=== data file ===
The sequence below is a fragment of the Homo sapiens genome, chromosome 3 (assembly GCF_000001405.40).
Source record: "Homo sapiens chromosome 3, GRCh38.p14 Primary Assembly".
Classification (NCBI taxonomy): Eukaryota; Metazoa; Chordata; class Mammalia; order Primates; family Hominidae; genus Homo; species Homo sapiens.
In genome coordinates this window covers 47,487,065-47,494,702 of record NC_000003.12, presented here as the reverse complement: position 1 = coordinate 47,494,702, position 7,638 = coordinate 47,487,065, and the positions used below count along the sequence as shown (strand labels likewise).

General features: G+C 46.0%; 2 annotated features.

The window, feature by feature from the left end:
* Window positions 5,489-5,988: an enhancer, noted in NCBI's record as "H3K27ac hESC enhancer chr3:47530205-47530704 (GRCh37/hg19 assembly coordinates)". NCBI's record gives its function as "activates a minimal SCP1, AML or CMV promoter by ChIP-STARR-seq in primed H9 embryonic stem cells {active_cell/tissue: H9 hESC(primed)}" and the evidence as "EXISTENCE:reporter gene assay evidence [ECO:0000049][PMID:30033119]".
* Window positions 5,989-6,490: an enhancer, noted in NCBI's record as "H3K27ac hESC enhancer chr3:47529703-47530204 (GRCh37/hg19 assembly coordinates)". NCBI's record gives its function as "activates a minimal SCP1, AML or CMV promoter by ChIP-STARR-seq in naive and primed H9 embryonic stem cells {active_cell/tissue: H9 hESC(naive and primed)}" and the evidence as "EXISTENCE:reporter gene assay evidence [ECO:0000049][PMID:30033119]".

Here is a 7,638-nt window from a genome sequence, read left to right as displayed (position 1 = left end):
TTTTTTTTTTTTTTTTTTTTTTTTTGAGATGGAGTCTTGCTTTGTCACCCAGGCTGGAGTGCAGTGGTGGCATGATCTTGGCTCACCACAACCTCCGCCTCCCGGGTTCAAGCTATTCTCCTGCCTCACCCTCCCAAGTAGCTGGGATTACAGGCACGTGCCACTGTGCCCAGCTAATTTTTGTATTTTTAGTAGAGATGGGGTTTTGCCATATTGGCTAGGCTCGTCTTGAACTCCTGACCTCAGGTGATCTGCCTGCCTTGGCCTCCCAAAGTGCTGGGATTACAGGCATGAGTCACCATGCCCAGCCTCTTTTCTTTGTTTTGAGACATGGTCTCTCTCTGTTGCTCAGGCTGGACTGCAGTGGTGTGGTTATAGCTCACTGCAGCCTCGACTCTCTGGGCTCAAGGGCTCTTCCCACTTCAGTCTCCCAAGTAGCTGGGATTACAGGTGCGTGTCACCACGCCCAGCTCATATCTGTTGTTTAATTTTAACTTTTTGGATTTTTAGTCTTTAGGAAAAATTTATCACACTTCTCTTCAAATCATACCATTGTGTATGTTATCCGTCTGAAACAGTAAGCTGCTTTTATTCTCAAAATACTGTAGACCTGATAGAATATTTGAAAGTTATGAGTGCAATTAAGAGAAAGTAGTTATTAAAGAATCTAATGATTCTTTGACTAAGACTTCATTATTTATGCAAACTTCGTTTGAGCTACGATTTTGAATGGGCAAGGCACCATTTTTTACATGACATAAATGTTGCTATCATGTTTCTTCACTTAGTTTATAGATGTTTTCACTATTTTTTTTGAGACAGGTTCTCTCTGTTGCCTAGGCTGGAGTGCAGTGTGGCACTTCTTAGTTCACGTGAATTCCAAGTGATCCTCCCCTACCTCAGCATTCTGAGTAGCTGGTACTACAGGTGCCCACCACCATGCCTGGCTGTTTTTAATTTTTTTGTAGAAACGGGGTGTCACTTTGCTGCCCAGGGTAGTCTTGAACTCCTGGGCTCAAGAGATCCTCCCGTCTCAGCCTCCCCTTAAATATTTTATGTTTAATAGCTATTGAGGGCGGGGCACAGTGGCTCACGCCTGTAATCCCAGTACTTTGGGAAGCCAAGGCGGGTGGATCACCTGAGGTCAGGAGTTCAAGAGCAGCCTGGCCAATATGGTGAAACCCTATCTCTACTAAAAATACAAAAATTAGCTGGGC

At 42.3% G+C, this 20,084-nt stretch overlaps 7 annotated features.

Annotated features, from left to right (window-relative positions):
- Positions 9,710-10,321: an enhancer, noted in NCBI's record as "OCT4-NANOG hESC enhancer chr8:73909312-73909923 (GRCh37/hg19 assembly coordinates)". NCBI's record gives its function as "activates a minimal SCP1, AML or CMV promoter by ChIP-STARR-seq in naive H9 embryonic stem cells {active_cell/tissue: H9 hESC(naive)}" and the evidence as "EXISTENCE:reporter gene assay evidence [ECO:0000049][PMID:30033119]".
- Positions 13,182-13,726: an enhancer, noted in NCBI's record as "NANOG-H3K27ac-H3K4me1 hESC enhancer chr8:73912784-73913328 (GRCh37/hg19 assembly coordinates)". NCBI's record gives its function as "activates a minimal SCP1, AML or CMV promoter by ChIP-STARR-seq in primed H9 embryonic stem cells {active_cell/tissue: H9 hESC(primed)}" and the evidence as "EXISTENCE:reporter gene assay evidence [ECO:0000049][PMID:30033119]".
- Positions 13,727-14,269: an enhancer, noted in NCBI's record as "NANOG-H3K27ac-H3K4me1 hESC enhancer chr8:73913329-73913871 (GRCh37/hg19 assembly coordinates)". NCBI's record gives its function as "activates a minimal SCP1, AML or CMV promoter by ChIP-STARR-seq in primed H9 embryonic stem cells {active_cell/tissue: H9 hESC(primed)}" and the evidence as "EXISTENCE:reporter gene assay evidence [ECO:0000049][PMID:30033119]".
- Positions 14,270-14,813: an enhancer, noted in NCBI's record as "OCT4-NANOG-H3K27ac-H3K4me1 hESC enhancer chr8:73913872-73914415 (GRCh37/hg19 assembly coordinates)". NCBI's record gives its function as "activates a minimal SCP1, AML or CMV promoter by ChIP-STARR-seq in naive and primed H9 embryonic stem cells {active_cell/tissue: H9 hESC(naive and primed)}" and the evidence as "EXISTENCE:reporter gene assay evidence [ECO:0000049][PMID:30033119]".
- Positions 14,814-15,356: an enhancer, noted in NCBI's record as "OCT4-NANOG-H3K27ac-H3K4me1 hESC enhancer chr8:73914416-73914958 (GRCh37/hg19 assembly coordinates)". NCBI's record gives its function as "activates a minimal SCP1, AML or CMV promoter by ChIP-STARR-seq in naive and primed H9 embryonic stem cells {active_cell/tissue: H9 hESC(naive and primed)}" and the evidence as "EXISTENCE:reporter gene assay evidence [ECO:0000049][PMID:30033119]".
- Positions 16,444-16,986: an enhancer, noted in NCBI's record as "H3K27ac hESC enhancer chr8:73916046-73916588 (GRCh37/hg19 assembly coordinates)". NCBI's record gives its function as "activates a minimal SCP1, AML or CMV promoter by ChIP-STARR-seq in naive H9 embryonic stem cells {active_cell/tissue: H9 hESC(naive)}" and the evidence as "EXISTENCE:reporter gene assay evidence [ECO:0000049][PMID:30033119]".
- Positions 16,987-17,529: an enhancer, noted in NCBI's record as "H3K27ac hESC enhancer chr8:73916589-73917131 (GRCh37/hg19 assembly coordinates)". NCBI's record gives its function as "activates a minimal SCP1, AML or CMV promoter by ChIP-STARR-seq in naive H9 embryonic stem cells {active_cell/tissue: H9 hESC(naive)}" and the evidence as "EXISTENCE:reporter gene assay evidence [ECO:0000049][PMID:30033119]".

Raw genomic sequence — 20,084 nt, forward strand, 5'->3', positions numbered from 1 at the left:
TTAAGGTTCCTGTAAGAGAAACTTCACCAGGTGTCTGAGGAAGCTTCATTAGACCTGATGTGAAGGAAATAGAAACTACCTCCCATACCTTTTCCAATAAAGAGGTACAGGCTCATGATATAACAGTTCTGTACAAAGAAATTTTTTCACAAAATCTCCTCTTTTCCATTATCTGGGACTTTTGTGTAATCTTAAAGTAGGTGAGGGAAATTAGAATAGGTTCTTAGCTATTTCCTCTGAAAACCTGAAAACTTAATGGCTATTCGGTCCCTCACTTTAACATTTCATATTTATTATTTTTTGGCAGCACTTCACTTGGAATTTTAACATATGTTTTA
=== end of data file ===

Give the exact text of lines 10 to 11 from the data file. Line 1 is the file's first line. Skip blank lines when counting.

TTTTTTTTTTTTTTTTTTTTTTTTTGAGATGGAGTCTTGCTTTGTCACCCAGGCTGGAGTGCAGTGGTGGCATGATCTTGGCTCACCACAACCTCCGCCTCCCGGGTTCAAGCTATTCTCCTGCCTCACCCTCCCAAGTAGCTGGGATTACAGGCACGTGCCACTGTGCCCAGCTAATTTTTGTATTTTTAGTAGAGATGGGGTTTTGCCATATTGGCTAGGCTCGTCTTGAACTCCTGACCTCAGGTGATCTGCCTGCCTTGGCCTCCCAAAGTGCTGGGATTACAGGCATGAGTCACCATGCCCAGCCTCTTTTCTTTGTTTTGAGACATGGTCTCTCTCTGTTGCTCAGGCTGGACTGCAGTGGTGTGGTTATAGCTCACTGCAGCCTCGACTCTCTGGGCTCAAGGGCTCTTCCCACTTCAGTCTCCCAAGTAGCTGGGATTACAGGTGCGTGTCACCACGCCCAGCTCATATCTGTTGTTTAATTTTAACTTTTTGGATTTTTAGTCTTTAGGAAAAATTTATCACACTTCTCTTCAAATCATACCATTGTGTATGTTATCCGTCTGAAACAGTAAGCTGCTTTTATTCTCAAAATACTGTAGACCTGATAGAATATTTGAAAGTTATGAGTGCAATTAAGAGAAAGTAGTTATTAAAGAATCTAATGATTCTTTGACTAAGACTTCATTATTTATGCAAACTTCGTTTGAGCTACGATTTTGAATGGGCAAGGCACCATTTTTTACATGACATAAATGTTGCTATCATGTTTCTTCACTTAGTTTATAGATGTTTTCACTATTTTTTTTGAGACAGGTTCTCTCTGTTGCCTAGGCTGGAGTGCAGTGTGGCACTTCTTAGTTCACGTGAATTCCAAGTGATCCTCCCCTACCTCAGCATTCTGAGTAGCTGGTACTACAGGTGCCCACCACCATGCCTGGCTGTTTTTAATTTTTTTGTAGAAACGGGGTGTCACTTTGCTGCCCAGGGTAGTCTTGAACTCCTGGGCTCAAGAGATCCTCCCGTCTCAGCCTCCCCTTAAATATTTTATGTTTAATAGCTATTGAGGGCGGGGCACAGTGGCTCACGCCTGTAATCCCAGTACTTTGGGAAGCCAAGGCGGGTGGATCACCTGAGGTCAGGAGTTCAAGAGCAGCCTGGCCAATATGGTGAAACCCTATCTCTACTAAAAATACAAAAATTAGCTGGGC

At 42.3% G+C, this 20,084-nt stretch overlaps 7 annotated features.